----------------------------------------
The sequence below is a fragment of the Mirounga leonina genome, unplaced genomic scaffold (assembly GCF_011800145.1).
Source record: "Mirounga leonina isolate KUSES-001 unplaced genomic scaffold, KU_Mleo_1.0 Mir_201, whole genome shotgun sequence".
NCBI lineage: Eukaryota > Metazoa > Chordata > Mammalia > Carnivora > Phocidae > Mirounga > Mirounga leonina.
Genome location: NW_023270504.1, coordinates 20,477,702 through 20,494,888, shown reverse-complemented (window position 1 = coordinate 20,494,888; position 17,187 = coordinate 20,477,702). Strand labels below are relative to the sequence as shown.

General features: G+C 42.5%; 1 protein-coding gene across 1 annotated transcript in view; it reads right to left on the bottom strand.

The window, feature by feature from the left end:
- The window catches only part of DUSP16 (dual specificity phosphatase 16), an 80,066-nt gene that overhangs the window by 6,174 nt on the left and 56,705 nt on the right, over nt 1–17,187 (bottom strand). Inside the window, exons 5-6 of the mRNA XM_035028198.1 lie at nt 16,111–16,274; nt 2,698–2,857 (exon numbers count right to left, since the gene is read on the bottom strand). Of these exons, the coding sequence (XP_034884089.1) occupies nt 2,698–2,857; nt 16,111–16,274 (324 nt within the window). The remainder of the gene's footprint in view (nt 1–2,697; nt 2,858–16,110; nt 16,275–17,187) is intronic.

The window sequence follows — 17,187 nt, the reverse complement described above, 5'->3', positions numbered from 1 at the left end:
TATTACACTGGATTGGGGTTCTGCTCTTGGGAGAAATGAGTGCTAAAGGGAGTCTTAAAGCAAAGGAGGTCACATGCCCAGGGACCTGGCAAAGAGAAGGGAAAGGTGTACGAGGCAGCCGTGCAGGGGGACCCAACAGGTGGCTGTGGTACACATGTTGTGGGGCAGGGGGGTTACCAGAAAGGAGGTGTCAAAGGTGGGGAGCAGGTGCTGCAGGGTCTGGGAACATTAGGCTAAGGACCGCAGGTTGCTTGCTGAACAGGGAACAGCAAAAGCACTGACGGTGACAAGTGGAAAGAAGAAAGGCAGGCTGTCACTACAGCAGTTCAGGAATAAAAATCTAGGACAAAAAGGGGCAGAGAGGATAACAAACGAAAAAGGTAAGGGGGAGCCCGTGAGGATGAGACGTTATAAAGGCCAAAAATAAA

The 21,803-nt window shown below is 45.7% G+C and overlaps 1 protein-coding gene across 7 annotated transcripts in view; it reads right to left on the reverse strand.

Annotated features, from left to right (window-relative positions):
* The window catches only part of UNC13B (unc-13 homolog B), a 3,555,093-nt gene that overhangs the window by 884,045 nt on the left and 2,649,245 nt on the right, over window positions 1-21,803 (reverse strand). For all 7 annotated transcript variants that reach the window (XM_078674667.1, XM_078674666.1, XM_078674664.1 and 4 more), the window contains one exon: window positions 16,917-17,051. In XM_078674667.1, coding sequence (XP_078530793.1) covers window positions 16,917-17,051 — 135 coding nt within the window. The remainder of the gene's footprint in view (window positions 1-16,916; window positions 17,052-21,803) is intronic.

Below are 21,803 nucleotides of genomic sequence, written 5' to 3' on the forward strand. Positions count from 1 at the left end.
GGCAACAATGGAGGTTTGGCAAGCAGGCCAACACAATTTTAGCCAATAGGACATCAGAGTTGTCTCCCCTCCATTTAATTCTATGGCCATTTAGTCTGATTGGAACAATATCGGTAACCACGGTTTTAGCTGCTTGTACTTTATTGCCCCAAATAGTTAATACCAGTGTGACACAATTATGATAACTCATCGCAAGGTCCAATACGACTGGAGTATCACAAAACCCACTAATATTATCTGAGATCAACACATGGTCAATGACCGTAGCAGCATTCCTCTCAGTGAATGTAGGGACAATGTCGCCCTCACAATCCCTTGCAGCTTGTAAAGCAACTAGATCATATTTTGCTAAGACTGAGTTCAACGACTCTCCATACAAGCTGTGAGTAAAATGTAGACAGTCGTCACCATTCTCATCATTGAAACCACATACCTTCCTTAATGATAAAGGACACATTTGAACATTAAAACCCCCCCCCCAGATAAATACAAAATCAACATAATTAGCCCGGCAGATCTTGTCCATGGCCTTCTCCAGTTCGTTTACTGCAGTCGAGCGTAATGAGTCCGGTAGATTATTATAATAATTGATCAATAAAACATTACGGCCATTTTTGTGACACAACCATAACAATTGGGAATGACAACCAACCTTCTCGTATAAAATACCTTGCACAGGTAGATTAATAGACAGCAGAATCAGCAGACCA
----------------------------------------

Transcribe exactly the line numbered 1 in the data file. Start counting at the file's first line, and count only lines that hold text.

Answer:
The sequence below is a fragment of the Mirounga leonina genome, unplaced genomic scaffold (assembly GCF_011800145.1).